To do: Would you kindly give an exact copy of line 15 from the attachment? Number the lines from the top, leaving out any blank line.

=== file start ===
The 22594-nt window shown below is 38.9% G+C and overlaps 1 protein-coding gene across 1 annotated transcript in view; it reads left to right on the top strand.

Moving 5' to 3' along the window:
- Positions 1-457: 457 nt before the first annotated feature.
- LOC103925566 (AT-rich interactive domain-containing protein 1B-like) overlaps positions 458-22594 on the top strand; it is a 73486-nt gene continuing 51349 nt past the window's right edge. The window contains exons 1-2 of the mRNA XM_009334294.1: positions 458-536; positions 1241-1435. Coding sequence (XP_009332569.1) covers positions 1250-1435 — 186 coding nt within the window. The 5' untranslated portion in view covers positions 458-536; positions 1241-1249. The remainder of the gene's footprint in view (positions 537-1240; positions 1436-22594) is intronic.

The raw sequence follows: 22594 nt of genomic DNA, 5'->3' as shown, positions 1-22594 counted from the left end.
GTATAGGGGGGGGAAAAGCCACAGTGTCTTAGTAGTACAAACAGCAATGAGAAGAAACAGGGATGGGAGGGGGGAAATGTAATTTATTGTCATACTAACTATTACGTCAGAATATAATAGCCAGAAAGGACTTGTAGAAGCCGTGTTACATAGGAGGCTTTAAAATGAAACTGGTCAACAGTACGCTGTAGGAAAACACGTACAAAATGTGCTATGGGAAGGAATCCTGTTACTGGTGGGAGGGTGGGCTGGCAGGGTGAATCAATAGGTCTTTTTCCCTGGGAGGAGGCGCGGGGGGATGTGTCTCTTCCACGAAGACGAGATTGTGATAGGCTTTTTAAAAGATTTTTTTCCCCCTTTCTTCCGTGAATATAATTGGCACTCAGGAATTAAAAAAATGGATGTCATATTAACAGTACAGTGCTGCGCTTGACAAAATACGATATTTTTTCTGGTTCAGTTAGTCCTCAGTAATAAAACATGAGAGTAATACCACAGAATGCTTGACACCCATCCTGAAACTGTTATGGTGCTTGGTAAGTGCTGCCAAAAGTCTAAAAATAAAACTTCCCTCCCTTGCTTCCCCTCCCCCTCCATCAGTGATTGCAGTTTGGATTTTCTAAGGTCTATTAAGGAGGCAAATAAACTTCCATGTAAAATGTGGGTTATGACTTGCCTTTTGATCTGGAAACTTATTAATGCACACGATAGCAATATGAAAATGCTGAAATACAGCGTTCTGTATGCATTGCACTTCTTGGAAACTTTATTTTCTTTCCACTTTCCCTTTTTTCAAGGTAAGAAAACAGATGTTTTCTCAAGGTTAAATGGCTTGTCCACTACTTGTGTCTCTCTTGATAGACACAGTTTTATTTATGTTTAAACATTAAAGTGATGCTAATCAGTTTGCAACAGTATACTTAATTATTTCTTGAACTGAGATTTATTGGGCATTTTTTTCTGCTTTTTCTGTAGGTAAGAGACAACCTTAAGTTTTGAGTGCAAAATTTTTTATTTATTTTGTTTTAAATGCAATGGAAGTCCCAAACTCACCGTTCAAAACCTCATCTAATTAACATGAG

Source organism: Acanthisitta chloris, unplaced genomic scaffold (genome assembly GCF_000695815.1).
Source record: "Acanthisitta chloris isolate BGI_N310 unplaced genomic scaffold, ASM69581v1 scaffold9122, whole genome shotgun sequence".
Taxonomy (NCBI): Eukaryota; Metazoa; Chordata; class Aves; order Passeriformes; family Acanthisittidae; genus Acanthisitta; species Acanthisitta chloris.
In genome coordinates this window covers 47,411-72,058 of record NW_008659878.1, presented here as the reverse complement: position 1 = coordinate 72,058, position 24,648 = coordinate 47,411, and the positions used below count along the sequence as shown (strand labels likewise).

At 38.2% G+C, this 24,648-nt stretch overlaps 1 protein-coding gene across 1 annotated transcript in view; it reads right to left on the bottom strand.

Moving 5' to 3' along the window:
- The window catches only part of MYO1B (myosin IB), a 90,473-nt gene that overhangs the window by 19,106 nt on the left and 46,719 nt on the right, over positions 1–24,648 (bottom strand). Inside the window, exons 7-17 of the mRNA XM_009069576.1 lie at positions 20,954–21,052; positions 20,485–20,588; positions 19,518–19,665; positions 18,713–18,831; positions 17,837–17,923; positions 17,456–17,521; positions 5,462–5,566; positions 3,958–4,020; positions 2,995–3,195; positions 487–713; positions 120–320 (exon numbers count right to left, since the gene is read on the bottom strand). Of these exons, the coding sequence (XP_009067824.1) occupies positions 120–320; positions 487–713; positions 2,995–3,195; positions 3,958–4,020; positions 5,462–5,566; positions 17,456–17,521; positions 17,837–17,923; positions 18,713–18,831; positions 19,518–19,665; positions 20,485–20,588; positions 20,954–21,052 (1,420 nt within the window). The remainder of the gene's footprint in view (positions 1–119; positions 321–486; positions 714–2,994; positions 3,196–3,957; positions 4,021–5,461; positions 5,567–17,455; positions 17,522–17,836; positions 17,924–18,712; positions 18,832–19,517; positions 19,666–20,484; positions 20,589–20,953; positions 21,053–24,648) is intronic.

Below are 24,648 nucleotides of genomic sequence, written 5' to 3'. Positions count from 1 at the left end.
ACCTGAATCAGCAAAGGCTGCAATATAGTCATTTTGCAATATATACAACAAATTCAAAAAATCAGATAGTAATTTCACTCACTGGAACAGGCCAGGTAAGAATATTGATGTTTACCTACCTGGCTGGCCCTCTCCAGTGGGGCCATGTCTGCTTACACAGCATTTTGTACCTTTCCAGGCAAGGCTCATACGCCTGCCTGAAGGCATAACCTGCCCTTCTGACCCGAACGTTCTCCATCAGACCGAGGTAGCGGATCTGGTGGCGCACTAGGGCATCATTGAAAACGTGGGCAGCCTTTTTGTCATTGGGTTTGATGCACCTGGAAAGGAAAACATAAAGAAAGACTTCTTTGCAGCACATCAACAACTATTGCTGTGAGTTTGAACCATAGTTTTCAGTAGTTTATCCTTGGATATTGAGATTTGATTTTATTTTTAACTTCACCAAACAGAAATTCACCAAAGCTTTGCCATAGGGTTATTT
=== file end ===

ACCTGAATCAGCAAAGGCTGCAATATAGTCATTTTGCAATATATACAACAAATTCAAAAAATCAGATAGTAATTTCACTCACTGGAACAGGCCAGGTAAGAATATTGATGTTTACCTACCTGGCTGGCCCTCTCCAGTGGGGCCATGTCTGCTTACACAGCATTTTGTACCTTTCCAGGCAAGGCTCATACGCCTGCCTGAAGGCATAACCTGCCCTTCTGACCCGAACGTTCTCCATCAGACCGAGGTAGCGGATCTGGTGGCGCACTAGGGCATCATTGAAAACGTGGGCAGCCTTTTTGTCATTGGGTTTGATGCACCTGGAAAGGAAAACATAAAGAAAGACTTCTTTGCAGCACATCAACAACTATTGCTGTGAGTTTGAACCATAGTTTTCAGTAGTTTATCCTTGGATATTGAGATTTGATTTTATTTTTAACTTCACCAAACAGAAATTCACCAAAGCTTTGCCATAGGGTTATTT